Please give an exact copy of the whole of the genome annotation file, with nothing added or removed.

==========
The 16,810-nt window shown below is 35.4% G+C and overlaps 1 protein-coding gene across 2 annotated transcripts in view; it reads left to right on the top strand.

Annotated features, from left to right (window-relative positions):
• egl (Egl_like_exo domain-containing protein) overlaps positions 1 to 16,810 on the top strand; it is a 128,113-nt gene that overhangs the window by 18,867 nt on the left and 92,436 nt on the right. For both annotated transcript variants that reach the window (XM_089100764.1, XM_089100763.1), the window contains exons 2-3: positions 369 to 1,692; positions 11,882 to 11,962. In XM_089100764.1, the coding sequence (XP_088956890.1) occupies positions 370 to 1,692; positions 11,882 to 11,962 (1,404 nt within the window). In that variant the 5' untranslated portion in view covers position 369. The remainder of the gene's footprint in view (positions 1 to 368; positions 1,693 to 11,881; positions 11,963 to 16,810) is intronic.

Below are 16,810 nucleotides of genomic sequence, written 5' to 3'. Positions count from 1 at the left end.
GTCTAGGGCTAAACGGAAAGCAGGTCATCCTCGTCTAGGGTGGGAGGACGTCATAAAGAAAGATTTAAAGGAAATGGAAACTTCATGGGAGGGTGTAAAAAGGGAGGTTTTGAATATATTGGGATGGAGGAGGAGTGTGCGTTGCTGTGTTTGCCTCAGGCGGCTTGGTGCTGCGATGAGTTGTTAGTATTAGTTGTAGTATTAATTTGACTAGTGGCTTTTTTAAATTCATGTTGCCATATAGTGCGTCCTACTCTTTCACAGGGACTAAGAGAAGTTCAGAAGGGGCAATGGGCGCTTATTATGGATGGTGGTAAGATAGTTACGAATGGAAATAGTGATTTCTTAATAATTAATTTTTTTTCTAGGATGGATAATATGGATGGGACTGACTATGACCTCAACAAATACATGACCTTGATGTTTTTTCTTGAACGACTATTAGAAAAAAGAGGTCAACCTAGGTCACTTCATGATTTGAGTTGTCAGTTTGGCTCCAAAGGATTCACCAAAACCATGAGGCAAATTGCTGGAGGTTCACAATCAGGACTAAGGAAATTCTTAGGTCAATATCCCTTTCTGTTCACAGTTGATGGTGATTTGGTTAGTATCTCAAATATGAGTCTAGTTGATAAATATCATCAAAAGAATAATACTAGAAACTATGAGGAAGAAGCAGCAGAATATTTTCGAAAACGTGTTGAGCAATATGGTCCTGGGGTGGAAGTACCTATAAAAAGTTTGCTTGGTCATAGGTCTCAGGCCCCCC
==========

The 16,810-nt window shown below is 35.4% G+C and overlaps 1 protein-coding gene across 2 annotated transcripts in view; it reads left to right on the top strand.

Annotated features, from left to right (window-relative positions):
• egl (Egl_like_exo domain-containing protein) overlaps positions 1 to 16,810 on the top strand; it is a 128,113-nt gene that overhangs the window by 18,867 nt on the left and 92,436 nt on the right. For both annotated transcript variants that reach the window (XM_089100764.1, XM_089100763.1), the window contains exons 2-3: positions 369 to 1,692; positions 11,882 to 11,962. In XM_089100764.1, the coding sequence (XP_088956890.1) occupies positions 370 to 1,692; positions 11,882 to 11,962 (1,404 nt within the window). In that variant the 5' untranslated portion in view covers position 369. The remainder of the gene's footprint in view (positions 1 to 368; positions 1,693 to 11,881; positions 11,963 to 16,810) is intronic.

Below are 16,810 nucleotides of genomic sequence, written 5' to 3'. Positions count from 1 at the left end.
GTCTAGGGCTAAACGGAAAGCAGGTCATCCTCGTCTAGGGTGGGAGGACGTCATAAAGAAAGATTTAAAGGAAATGGAAACTTCATGGGAGGGTGTAAAAAGGGAGGTTTTGAATATATTGGGATGGAGGAGGAGTGTGCGTTGCTGTGTTTGCCTCAGGCGGCTTGGTGCTGCGATGAGTTGTTAGTATTAGTTGTAGTATTAATTTGACTAGTGGCTTTTTTAAATTCATGTTGCCATATAGTGCGTCCTACTCTTTCACAGGGACTAAGAGAAGTTCAGAAGGGGCAATGGGCGCTTATTATGGATGGTGGTAAGATAGTTACGAATGGAAATAGTGATTTCTTAATAATTAATTTTTTTTCTAGGATGGATAATATGGATGGGACTGACTATGACCTCAACAAATACATGACCTTGATGTTTTTTCTTGAACGACTATTAGAAAAAAGAGGTCAACCTAGGTCACTTCATGATTTGAGTTGTCAGTTTGGCTCCAAAGGATTCACCAAAACCATGAGGCAAATTGCTGGAGGTTCACAATCAGGACTAAGGAAATTCTTAGGTCAATATCCCTTTCTGTTCACAGTTGATGGTGATTTGGTTAGTATCTCAAATATGAGTCTAGTTGATAAATATCATCAAAAGAATAATACTAGAAACTATGAGGAAGAAGCAGCAGAATATTTTCGAAAACGTGTTGAGCAATATGGTCCTGGGGTGGAAGTACCTATAAAAAGTTTGCTTGGTCATAGGTCTCAGGCCCCCC